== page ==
One common question among investors is “What exactly do I own when I buy an ETF?”
To be technical about it, when you buy an ETF you own “an undivided interest in a pool of securities.” To which the average investor may reply, “What the heck does that mean?” To put it in simpler terms, you own a piece of whatever securities the ETF portfolio holds in its portfolio. And while you cannot break out the individual pieces, you do get to participate in the fluctuations of the value of the overall portfolio.
The easiest way to understand this concept is via an example.
Schwab offers a range of ETFs under two broad categories: Fundamental Index® ETFs and Market Cap ETFs. For this example, we’ll take a look at the Schwab US Large-Cap ETF (ticker SCHX), which is a Market-Cap ETF. The fund provides exposure to large-cap U.S. companies. It seeks investment results that track the performance, before fees and expenses, of the Dow Jones U.S. Large-Cap Total Stock Market Index.
Bar chart for ticker SCHX
By buying shares of SCHX, you gain exposure to a diversified portfolio comprised of Large-Cap stocks. The value of your investment will rise or fall in line with movements of the Dow Jones U.S. Large-Cap Total Stock Market Index. The Dow Jones U.S. Large-Cap Total Stock Market Index made up of approximately the largest 750 U.S. stocks. Each stock represents a certain weighting in the overall portfolio.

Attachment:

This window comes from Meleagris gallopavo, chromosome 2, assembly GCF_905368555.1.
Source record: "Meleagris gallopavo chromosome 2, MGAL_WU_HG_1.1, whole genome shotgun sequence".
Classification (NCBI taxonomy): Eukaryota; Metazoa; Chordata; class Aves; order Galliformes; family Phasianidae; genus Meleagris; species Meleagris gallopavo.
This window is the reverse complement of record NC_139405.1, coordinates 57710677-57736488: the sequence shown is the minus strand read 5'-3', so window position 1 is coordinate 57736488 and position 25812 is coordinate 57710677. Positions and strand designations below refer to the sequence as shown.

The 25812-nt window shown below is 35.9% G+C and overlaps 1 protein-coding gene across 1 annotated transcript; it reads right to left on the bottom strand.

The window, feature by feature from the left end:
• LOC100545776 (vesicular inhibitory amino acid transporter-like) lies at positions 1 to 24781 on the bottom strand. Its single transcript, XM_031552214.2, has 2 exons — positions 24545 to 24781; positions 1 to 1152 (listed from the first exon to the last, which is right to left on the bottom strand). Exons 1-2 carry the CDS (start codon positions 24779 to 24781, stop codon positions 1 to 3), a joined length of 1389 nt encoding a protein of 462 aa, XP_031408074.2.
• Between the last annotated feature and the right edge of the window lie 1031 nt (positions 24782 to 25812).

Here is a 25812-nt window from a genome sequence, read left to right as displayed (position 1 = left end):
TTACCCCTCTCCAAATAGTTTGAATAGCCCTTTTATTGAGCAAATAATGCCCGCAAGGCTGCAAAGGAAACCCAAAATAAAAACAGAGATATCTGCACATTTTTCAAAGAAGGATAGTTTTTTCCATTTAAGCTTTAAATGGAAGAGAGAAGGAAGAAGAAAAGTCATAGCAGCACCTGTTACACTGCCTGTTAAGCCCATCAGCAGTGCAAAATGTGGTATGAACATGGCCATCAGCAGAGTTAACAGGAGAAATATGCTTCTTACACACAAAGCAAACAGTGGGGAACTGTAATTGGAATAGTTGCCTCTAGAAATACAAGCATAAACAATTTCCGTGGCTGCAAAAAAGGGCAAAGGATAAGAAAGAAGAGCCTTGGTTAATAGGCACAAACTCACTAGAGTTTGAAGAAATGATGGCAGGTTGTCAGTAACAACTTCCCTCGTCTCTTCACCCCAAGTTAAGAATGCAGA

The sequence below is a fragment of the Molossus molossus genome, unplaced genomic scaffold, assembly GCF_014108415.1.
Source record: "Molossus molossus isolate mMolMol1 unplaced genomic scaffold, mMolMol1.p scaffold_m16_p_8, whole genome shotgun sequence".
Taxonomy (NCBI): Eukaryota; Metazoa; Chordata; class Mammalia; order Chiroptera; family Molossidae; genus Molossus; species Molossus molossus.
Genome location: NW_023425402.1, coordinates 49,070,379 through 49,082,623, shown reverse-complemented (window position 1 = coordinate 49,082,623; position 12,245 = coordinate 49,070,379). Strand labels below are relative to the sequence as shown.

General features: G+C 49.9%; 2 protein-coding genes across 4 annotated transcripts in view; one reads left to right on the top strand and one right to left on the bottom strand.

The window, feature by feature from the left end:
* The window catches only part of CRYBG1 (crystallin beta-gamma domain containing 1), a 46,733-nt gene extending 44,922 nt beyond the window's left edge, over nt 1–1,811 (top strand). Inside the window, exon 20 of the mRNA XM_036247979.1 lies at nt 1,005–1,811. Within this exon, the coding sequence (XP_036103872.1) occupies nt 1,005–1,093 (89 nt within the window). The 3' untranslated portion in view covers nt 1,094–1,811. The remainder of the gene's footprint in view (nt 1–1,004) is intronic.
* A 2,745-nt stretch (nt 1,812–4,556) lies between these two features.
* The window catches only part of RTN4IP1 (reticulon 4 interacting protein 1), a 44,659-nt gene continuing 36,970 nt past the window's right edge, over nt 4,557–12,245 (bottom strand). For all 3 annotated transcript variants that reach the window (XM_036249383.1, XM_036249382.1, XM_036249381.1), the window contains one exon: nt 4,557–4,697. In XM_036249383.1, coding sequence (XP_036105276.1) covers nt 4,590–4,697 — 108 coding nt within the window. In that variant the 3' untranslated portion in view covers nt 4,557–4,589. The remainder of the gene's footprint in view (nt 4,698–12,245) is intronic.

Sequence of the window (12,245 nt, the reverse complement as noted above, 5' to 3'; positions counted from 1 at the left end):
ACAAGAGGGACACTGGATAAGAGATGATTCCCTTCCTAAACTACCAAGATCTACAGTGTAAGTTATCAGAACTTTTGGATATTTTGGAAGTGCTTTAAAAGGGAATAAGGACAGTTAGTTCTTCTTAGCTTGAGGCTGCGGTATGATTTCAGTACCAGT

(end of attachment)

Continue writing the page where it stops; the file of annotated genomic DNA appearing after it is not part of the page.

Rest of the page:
For example, shares of Apple might make up over 2.5% of the entire portfolio and shares of Microsoft might make up 2% of the portfolio and so forth. These percentages will fluctuate over time as share prices for each individual stock rise and fall, and if and when changes are made to the holdings that comprise the index itself.
One potential advantage to owning an ETF such as SCHX that tracks a particular index versus a standard actively managed mutual fund is that the portfolio of securities held by the ETF will only change when the underlying index is changed. On the other hand, the portfolio for an actively managed mutual fund can change from day-to-day.
In other words, you may have a better idea of exactly what it is you are buying with an ETF that tracks an index. As with standard mutual funds, index ETFs typically also offer the potential benefit of broad diversification. For example, ticker SCHX may hold up to 750 different stocks. If you really want to know “what’s under the hood,” in most cases you can find a detailed listing of the securities held by a particular ETF and their respective weights on the fund sponsor’s website.
But the bottom line—and the key thing to remember—is that when you buy an ETF you are buying the right to participate in the price movements in the underlying portfolio.
So you now know what you own when you buy an ETF but we still haven’t covered what may be the most important aspect: Why buy ETFs?